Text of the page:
Last week’s sentencing of Mathew Martoma for insider trading may signal the end of the SEC’s efforts to bring down his former boss, Steven A. Cohen, but it will almost certainly guarantee another round of debate over the legal regime that has sent Martoma behind bars for the next nine years.
Like other laws that attempt to maintain a spirit of equity, insider trading is a legal distinction that rests on a moral misgiving. It identifies a way of gaining information for a financial transaction that seems (there is no better word for it) unfair. In the case of Martoma, his crime was convincing doctors to provide him confidential information about drug trials involving two companies in which SAC Capital, the hedge fund he worked for, had made a $700 million investment. A day after he passed along the information to Cohen, SAC’s founder, the fund began selling its shares in both companies before the information became public, allowing it to avoid losses and book profits totaling $275 million.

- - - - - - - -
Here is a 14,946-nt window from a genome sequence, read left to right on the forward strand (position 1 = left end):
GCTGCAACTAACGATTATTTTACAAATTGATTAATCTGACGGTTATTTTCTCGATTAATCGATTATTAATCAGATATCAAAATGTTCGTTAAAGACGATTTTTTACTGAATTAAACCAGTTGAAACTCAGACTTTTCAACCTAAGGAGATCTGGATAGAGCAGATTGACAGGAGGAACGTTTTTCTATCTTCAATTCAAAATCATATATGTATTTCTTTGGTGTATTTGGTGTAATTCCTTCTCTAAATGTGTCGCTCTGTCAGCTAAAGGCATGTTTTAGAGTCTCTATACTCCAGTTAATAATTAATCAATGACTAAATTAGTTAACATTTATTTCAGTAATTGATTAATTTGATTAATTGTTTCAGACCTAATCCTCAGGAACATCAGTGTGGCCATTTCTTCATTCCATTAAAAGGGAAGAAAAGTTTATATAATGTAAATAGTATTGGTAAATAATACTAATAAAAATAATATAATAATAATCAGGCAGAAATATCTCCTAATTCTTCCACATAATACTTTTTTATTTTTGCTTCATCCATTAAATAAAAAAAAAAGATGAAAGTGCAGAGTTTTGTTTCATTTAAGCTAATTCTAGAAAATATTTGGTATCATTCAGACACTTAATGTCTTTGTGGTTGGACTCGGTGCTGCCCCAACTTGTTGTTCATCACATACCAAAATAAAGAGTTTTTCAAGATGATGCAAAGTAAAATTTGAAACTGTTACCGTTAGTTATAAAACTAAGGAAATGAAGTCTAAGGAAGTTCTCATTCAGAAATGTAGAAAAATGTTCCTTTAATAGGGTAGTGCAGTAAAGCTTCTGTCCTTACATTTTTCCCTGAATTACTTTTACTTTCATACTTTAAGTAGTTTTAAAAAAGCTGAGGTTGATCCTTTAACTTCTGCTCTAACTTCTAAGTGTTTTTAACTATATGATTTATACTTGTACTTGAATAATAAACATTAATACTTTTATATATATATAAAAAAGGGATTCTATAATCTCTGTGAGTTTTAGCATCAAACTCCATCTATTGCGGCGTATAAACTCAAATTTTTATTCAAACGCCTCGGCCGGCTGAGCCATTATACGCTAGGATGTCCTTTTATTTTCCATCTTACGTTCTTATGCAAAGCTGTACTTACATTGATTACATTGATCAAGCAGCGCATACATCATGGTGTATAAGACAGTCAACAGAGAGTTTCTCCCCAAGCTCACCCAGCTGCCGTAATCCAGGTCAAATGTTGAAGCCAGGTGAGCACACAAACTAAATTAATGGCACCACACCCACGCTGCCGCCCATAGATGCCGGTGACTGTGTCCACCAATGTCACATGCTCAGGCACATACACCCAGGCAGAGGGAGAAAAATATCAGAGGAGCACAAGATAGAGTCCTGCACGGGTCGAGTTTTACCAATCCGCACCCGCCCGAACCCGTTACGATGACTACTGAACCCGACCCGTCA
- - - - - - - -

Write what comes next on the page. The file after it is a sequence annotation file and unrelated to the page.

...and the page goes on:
The U.S. Attorney who led the prosecution’s case, Preet Bharara, described Martoma’s crime as akin to buying “the answer sheet before the exam,” which is to say, he and his employer cheated.
It may seem surprising, given the widespread repudiation of insider trading in polite society, but not everyone agrees. “[I]t’s essential that capital reach the best, most growth-enhancing ideas as quickly as possible,” John Tamny, a Forbes columnist, wrote in June. Insider trading expedites this process, ensuring that capital isn’t “under-utilized or destroyed to the economic detriment of us all.” And while it is true that tips like the one Martoma obtained can allow for substantial “first-mover profits,” any shrewd investor is working to get better and faster information. For “naysayers to suggest that none of this is “fair,” Tamny declared, “is for them to misunderstand basic economics.”